Researchers have created a new way to detect ‘forever chemical’ pollution in water, via a luminescent sensor.

Scientists in Chemistry and Environmental Science at the University of Birmingham in collaboration with scientists from the Bundesanstalt für Materialforschung und -prüfung (BAM), Germany’s Federal Institute for Materials Research and Testing, have developed a new approach for detecting pollution from ‘forever chemicals’ in water through luminescence.

PFAS or ‘forever chemicals’ are manufactured fluorine chemicals that are used widely in different industries — from food packaging to semiconductor production and car tires. They are non-degradable and accumulate in the environment. Concerns regarding the toxic pollution they cause, particularly in water, have been rising in recent years.

Stuart Harrad, Professor of Environmental Chemistry at the University of Birmingham, who — with colleague Professor Zoe Pikramenou, Professor of Inorganic Chemistry and Photophysics — co-led the design of a new sensor, said: “Being able to identify ‘forever chemicals’ in drinking water, or in the environment from industrial spills is crucial for our own health and the health of our planet. Current methods for measurement of these contaminants are difficult, time-consuming, and expensive. There is a clear and pressing need for a simple, rapid, cost-effective method for measuring PFAS in water samples onsite to aid containment and remediation, especially at (ultra)trace concentrations. But until now, it had proved incredibly difficult to do that.”

The researchers, who have published their findings in Analytical Chemistry, have created a prototype model which detects the ‘forever chemical’ perfluorooctanoic acid (PFOA). The approach uses luminescent metal complexes attached to a sensor surface. If the device is dipped in contaminated water, it detects PFOA by changes in the luminescence signal given off by the metals.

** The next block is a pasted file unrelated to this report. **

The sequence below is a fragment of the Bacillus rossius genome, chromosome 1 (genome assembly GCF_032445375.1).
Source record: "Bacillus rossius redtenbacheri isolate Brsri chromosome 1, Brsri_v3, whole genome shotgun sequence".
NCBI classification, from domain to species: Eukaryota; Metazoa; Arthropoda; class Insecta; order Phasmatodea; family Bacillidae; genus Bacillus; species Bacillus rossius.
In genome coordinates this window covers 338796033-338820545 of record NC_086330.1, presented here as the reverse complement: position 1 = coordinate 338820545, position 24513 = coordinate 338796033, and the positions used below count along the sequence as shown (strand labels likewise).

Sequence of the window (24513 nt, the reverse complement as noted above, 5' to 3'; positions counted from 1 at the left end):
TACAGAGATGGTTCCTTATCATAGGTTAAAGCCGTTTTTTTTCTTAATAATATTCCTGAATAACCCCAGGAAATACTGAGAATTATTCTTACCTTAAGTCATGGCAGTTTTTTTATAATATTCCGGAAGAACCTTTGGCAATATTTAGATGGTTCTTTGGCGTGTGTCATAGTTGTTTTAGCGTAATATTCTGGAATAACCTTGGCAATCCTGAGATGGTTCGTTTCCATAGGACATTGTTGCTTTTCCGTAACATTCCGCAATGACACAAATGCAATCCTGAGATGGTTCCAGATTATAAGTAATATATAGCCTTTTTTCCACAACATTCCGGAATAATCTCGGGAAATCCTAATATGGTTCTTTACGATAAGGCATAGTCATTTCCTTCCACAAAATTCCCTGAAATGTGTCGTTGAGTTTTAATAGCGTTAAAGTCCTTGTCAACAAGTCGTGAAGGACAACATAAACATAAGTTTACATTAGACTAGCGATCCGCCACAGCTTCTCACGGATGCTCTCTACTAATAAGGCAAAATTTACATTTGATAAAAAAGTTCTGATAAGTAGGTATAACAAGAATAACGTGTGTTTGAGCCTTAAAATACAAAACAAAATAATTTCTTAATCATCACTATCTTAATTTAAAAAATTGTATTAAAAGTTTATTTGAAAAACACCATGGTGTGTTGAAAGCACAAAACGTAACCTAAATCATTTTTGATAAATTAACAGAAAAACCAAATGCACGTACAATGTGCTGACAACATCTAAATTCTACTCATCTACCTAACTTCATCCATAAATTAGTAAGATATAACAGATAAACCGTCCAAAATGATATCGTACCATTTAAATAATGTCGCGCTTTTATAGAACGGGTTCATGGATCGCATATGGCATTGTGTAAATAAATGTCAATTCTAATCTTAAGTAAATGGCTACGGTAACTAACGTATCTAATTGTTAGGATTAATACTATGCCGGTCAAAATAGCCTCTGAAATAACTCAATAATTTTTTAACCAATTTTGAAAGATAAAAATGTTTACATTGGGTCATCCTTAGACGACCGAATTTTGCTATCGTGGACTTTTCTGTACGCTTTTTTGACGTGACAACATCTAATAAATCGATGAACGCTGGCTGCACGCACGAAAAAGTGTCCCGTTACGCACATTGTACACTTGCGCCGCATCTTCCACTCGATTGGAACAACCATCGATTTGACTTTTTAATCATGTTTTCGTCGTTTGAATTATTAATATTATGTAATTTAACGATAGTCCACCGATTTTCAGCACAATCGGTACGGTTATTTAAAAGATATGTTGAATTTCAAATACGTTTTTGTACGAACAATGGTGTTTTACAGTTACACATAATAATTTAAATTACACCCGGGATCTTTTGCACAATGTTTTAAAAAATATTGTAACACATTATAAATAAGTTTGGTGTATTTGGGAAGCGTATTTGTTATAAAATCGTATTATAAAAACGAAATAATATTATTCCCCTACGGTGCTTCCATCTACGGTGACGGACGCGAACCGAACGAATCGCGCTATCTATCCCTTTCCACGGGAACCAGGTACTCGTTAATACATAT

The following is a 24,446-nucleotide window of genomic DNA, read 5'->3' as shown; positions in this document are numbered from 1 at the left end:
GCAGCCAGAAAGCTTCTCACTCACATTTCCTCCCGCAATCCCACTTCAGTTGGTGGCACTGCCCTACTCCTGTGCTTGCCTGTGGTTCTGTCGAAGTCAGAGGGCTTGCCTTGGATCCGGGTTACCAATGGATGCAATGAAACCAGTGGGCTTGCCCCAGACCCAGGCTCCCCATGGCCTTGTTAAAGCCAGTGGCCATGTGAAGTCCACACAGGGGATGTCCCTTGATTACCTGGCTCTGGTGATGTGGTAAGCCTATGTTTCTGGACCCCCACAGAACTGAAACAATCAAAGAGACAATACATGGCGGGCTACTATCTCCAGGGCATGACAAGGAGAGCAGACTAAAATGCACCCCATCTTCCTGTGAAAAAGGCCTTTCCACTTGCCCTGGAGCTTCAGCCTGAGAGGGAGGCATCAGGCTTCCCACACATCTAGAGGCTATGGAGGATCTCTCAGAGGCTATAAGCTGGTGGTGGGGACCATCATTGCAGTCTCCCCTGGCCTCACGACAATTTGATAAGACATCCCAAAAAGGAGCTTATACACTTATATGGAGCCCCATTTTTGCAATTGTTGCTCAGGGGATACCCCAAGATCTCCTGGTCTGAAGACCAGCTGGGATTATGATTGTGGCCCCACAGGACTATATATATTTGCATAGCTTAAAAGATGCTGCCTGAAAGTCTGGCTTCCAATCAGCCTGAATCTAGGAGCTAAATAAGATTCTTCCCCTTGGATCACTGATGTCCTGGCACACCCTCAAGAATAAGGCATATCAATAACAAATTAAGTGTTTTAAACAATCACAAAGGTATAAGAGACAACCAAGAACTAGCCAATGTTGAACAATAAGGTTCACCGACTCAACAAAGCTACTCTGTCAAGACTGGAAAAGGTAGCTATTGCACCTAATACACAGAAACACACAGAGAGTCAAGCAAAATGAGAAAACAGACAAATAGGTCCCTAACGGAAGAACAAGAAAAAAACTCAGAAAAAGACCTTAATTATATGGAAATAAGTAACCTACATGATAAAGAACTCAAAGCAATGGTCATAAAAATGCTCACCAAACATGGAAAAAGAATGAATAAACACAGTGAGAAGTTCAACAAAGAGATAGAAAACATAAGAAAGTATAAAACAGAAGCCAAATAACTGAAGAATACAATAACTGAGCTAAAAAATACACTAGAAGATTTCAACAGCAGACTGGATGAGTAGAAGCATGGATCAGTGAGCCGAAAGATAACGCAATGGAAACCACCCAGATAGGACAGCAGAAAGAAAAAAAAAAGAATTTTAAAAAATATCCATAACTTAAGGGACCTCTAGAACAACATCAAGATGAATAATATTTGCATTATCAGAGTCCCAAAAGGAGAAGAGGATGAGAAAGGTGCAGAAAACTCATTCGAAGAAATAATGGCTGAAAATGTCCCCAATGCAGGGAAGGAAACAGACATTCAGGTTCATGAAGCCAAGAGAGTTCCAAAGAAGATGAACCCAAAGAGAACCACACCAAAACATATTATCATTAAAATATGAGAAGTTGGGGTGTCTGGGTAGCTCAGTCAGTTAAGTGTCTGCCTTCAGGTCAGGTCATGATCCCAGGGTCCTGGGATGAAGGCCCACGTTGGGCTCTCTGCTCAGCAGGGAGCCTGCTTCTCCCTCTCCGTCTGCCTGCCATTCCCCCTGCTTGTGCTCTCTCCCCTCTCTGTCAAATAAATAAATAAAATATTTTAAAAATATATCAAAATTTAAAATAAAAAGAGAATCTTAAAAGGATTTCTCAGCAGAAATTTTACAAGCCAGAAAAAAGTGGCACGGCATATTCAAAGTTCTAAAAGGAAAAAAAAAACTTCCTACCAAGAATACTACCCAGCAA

Professor Pikramenou commented: “The sensor works by using a small gold chip grafted with iridium metal complexes. UV light is then used to excite the iridium which gives off red light. When the gold chip is immersed in a sample polluted with the ‘forever chemical’, a change of the signal in the luminescence lifetime of the metal is observed to allow the presence of the ‘forever chemical’ at different concentrations to be detected. So far, the sensor has been able to detect 220 micrograms of PFAS per litre of water which works for industrial wastewater, but for drinking water we would need the approach to be much more sensitive and be able to detect nanogram levels of PFAS.”

The team has collaborated with surface and sensor scientists BAM in Berlin for the assay development and dedicated analytics at the nanoscale. Dan Hodoroaba, head of BAM’s Surface and Thin Film Analysis Division, emphasized the importance of chip characterization: “Advanced imaging surface analyses are essential for the development of dedicated chemical nanostructures on customised sensor chips to ensure optimal performance.”

Knut Rurack, who leads the Chemical and Optical Sensing Division at BAM, added: “Now that we have a prototype sensor chip, we intend to refine and integrate it to make it portable and more sensitive so it can be used on the site of spills and to determine the presence of these chemicals in drinking water.”

Professor Pikramenou concluded: “PFAS are used in industrial settings due to their useful properties for example in stain-proofing fabrics. But if not disposed of safely these chemicals pose a real danger to aquatic life, our health, and the broader environment. This prototype is a big step forward in bringing an effective, quick, and accurate way to detect this pollution helping to protect our natural world, and potentially keep our drinking water clean.”

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